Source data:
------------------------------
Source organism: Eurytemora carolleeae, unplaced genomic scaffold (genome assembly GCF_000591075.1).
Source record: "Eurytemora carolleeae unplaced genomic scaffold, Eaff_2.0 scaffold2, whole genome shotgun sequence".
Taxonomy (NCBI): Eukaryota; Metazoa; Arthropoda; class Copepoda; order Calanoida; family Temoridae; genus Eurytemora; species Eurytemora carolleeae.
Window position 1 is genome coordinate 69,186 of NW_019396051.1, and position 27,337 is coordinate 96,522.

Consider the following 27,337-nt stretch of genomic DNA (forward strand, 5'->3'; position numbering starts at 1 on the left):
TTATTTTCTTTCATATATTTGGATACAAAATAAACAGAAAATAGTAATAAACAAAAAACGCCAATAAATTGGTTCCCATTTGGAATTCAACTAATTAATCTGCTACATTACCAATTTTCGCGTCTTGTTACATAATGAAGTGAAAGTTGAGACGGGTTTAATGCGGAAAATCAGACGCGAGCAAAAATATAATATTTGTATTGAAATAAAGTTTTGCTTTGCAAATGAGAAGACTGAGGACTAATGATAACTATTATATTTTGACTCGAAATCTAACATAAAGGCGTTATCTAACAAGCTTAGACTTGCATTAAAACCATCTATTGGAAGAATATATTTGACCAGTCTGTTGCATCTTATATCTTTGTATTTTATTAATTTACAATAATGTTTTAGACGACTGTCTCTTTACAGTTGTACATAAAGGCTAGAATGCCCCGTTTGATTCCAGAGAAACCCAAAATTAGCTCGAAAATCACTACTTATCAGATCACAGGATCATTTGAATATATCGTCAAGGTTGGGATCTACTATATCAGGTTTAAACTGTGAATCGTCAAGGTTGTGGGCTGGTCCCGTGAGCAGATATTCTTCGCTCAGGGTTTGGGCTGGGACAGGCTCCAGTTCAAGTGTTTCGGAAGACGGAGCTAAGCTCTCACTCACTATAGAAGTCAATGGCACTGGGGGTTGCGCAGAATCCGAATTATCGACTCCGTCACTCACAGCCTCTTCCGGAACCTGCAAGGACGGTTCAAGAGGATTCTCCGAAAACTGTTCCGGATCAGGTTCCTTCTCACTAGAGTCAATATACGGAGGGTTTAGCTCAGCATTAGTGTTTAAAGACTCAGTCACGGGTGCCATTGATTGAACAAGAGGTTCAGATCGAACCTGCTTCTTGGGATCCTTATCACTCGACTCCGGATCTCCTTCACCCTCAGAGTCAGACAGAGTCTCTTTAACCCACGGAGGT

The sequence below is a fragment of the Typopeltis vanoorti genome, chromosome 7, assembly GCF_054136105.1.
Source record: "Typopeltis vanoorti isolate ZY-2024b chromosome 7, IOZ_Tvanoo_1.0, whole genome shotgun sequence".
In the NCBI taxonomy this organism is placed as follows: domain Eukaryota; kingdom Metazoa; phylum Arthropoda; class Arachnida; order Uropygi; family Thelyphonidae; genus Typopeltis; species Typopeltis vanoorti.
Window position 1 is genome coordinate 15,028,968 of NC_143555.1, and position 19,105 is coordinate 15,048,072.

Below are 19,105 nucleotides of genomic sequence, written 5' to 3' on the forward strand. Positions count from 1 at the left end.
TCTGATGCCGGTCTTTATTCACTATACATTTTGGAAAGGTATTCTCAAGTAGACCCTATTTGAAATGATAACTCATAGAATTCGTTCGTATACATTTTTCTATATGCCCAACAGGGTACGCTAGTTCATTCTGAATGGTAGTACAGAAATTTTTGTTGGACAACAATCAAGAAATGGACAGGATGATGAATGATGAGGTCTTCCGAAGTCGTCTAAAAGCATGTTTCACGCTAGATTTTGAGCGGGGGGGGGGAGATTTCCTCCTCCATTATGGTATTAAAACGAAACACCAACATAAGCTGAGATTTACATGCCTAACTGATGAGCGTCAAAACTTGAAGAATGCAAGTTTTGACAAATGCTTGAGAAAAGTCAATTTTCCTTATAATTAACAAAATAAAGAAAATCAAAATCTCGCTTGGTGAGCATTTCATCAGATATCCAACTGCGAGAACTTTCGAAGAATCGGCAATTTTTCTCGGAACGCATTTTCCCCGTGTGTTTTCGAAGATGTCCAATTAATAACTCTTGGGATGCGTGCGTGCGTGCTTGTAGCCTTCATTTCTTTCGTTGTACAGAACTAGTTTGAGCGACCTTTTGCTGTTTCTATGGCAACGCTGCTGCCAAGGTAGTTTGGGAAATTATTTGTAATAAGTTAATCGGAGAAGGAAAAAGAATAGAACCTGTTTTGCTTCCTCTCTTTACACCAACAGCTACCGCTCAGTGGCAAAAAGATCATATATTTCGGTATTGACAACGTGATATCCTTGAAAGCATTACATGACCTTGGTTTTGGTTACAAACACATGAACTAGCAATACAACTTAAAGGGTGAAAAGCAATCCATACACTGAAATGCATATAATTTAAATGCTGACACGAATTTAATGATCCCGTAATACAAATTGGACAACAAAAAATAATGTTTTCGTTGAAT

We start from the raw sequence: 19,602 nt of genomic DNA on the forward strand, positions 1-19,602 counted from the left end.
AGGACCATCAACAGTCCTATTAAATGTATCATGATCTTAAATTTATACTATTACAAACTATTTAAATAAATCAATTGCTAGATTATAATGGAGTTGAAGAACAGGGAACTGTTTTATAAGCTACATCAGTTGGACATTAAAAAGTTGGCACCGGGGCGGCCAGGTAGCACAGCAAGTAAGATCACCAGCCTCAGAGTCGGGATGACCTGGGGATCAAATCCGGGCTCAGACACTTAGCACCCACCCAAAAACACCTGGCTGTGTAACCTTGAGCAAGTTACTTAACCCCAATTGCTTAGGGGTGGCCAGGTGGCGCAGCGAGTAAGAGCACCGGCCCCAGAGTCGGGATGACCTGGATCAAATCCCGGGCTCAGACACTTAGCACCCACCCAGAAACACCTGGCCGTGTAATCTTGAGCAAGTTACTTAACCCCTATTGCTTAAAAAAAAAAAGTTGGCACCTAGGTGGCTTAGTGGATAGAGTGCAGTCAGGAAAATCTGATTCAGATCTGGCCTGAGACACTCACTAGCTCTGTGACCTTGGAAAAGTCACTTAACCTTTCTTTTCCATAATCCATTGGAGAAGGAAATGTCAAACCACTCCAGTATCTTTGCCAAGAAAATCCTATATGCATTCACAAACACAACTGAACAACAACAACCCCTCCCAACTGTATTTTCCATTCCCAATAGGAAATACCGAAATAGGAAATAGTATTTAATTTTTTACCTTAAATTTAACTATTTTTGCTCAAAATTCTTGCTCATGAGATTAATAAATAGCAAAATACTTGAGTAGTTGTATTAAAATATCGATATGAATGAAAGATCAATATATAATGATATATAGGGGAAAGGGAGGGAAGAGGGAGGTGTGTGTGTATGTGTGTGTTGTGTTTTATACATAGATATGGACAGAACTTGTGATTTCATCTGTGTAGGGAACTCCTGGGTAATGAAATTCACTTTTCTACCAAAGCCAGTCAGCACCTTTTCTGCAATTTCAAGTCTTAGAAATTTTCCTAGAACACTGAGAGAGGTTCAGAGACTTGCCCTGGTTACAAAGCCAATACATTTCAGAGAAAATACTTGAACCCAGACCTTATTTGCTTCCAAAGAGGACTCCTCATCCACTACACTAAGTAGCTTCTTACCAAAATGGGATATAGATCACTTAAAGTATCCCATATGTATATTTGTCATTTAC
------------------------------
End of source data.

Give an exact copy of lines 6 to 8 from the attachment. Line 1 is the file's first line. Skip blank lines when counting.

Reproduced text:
TTATTTTCTTTCATATATTTGGATACAAAATAAACAGAAAATAGTAATAAACAAAAAACGCCAATAAATTGGTTCCCATTTGGAATTCAACTAATTAATCTGCTACATTACCAATTTTCGCGTCTTGTTACATAATGAAGTGAAAGTTGAGACGGGTTTAATGCGGAAAATCAGACGCGAGCAAAAATATAATATTTGTATTGAAATAAAGTTTTGCTTTGCAAATGAGAAGACTGAGGACTAATGATAACTATTATATTTTGACTCGAAATCTAACATAAAGGCGTTATCTAACAAGCTTAGACTTGCATTAAAACCATCTATTGGAAGAATATATTTGACCAGTCTGTTGCATCTTATATCTTTGTATTTTATTAATTTACAATAATGTTTTAGACGACTGTCTCTTTACAGTTGTACATAAAGGCTAGAATGCCCCGTTTGATTCCAGAGAAACCCAAAATTAGCTCGAAAATCACTACTTATCAGATCACAGGATCATTTGAATATATCGTCAAGGTTGGGATCTACTATATCAGGTTTAAACTGTGAATCGTCAAGGTTGTGGGCTGGTCCCGTGAGCAGATATTCTTCGCTCAGGGTTTGGGCTGGGACAGGCTCCAGTTCAAGTGTTTCGGAAGACGGAGCTAAGCTCTCACTCACTATAGAAGTCAATGGCACTGGGGGTTGCGCAGAATCCGAATTATCGACTCCGTCACTCACAGCCTCTTCCGGAACCTGCAAGGACGGTTCAAGAGGATTCTCCGAAAACTGTTCCGGATCAGGTTCCTTCTCACTAGAGTCAATATACGGAGGGTTTAGCTCAGCATTAGTGTTTAAAGACTCAGTCACGGGTGCCATTGATTGAACAAGAGGTTCAGATCGAACCTGCTTCTTGGGATCCTTATCACTCGACTCCGGATCTCCTTCACCCTCAGAGTCAGACAGAGTCTCTTTAACCCACGGAGGT

The sequence below is a fragment of the Typopeltis vanoorti genome, chromosome 7, assembly GCF_054136105.1.
Source record: "Typopeltis vanoorti isolate ZY-2024b chromosome 7, IOZ_Tvanoo_1.0, whole genome shotgun sequence".